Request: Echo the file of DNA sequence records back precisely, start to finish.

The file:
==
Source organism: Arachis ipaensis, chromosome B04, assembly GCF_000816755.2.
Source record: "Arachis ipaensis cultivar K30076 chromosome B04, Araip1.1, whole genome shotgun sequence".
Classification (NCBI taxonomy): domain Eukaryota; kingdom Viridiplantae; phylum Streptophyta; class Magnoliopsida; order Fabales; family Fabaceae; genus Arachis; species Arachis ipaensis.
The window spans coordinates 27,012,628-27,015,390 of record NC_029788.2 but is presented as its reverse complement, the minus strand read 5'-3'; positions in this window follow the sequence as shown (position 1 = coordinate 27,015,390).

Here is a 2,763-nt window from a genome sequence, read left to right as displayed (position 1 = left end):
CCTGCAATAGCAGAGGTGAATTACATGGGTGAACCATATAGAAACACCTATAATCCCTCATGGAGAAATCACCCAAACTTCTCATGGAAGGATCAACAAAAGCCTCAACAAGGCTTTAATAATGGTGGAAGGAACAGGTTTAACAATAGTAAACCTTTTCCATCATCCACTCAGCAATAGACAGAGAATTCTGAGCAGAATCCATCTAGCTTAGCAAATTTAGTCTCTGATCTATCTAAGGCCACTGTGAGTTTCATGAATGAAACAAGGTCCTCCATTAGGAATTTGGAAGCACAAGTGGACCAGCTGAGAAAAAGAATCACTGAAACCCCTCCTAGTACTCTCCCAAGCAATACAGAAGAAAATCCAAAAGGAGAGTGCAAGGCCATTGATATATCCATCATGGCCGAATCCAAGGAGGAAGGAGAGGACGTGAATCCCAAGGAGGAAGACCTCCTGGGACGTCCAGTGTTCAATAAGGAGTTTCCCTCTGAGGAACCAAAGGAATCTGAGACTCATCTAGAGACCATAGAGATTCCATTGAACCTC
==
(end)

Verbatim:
Source organism: Arachis ipaensis, chromosome B04, assembly GCF_000816755.2.
Source record: "Arachis ipaensis cultivar K30076 chromosome B04, Araip1.1, whole genome shotgun sequence".
Classification (NCBI taxonomy): domain Eukaryota; kingdom Viridiplantae; phylum Streptophyta; class Magnoliopsida; order Fabales; family Fabaceae; genus Arachis; species Arachis ipaensis.
The window spans coordinates 27,012,628-27,015,390 of record NC_029788.2 but is presented as its reverse complement, the minus strand read 5'-3'; positions in this window follow the sequence as shown (position 1 = coordinate 27,015,390).

Here is a 2,763-nt window from a genome sequence, read left to right as displayed (position 1 = left end):
CCTGCAATAGCAGAGGTGAATTACATGGGTGAACCATATAGAAACACCTATAATCCCTCATGGAGAAATCACCCAAACTTCTCATGGAAGGATCAACAAAAGCCTCAACAAGGCTTTAATAATGGTGGAAGGAACAGGTTTAACAATAGTAAACCTTTTCCATCATCCACTCAGCAATAGACAGAGAATTCTGAGCAGAATCCATCTAGCTTAGCAAATTTAGTCTCTGATCTATCTAAGGCCACTGTGAGTTTCATGAATGAAACAAGGTCCTCCATTAGGAATTTGGAAGCACAAGTGGACCAGCTGAGAAAAAGAATCACTGAAACCCCTCCTAGTACTCTCCCAAGCAATACAGAAGAAAATCCAAAAGGAGAGTGCAAGGCCATTGATATATCCATCATGGCCGAATCCAAGGAGGAAGGAGAGGACGTGAATCCCAAGGAGGAAGACCTCCTGGGACGTCCAGTGTTCAATAAGGAGTTTCCCTCTGAGGAACCAAAGGAATCTGAGACTCATCTAGAGACCATAGAGATTCCATTGAACCTC